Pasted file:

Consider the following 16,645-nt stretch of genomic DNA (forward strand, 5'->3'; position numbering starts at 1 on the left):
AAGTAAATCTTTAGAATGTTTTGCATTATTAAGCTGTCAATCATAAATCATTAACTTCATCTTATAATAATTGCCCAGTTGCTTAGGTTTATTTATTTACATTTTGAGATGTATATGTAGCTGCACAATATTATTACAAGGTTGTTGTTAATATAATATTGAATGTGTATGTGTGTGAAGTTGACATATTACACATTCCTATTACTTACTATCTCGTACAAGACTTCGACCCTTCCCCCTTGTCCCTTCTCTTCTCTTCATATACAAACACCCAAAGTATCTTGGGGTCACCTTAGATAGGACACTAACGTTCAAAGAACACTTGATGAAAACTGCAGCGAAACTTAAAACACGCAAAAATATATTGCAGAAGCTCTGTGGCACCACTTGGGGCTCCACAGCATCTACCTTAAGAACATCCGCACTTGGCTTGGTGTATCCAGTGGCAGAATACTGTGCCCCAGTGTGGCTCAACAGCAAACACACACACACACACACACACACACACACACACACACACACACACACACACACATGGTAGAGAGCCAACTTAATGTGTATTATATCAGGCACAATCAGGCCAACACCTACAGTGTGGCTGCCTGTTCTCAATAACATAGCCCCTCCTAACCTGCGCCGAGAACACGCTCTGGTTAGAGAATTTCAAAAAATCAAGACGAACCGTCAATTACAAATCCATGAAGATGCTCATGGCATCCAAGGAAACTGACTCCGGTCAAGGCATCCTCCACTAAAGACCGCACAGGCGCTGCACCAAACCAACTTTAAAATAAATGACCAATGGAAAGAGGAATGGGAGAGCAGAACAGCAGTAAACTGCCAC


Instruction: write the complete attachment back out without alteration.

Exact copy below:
Consider the following 16,645-nt stretch of genomic DNA (forward strand, 5'->3'; position numbering starts at 1 on the left):
AAGTAAATCTTTAGAATGTTTTGCATTATTAAGCTGTCAATCATAAATCATTAACTTCATCTTATAATAATTGCCCAGTTGCTTAGGTTTATTTATTTACATTTTGAGATGTATATGTAGCTGCACAATATTATTACAAGGTTGTTGTTAATATAATATTGAATGTGTATGTGTGTGAAGTTGACATATTACACATTCCTATTACTTACTATCTCGTACAAGACTTCGACCCTTCCCCCTTGTCCCTTCTCTTCTCTTCATATACAAACACCCAAAGTATCTTGGGGTCACCTTAGATAGGACACTAACGTTCAAAGAACACTTGATGAAAACTGCAGCGAAACTTAAAACACGCAAAAATATATTGCAGAAGCTCTGTGGCACCACTTGGGGCTCCACAGCATCTACCTTAAGAACATCCGCACTTGGCTTGGTGTATCCAGTGGCAGAATACTGTGCCCCAGTGTGGCTCAACAGCAAACACACACACACACACACACACACACACACACACACACACACACACACACACACATGGTAGAGAGCCAACTTAATGTGTATTATATCAGGCACAATCAGGCCAACACCTACAGTGTGGCTGCCTGTTCTCAATAACATAGCCCCTCCTAACCTGCGCCGAGAACACGCTCTGGTTAGAGAATTTCAAAAAATCAAGACGAACCGTCAATTACAAATCCATGAAGATGCTCATGGCATCCAAGGAAACTGACTCCGGTCAAGGCATCCTCCACTAAAGACCGCACAGGCGCTGCACCAAACCAACTTTAAAATAAATGACCAATGGAAAGAGGAATGGGAGAGCAGAACAGCAGTAAACTGCCAC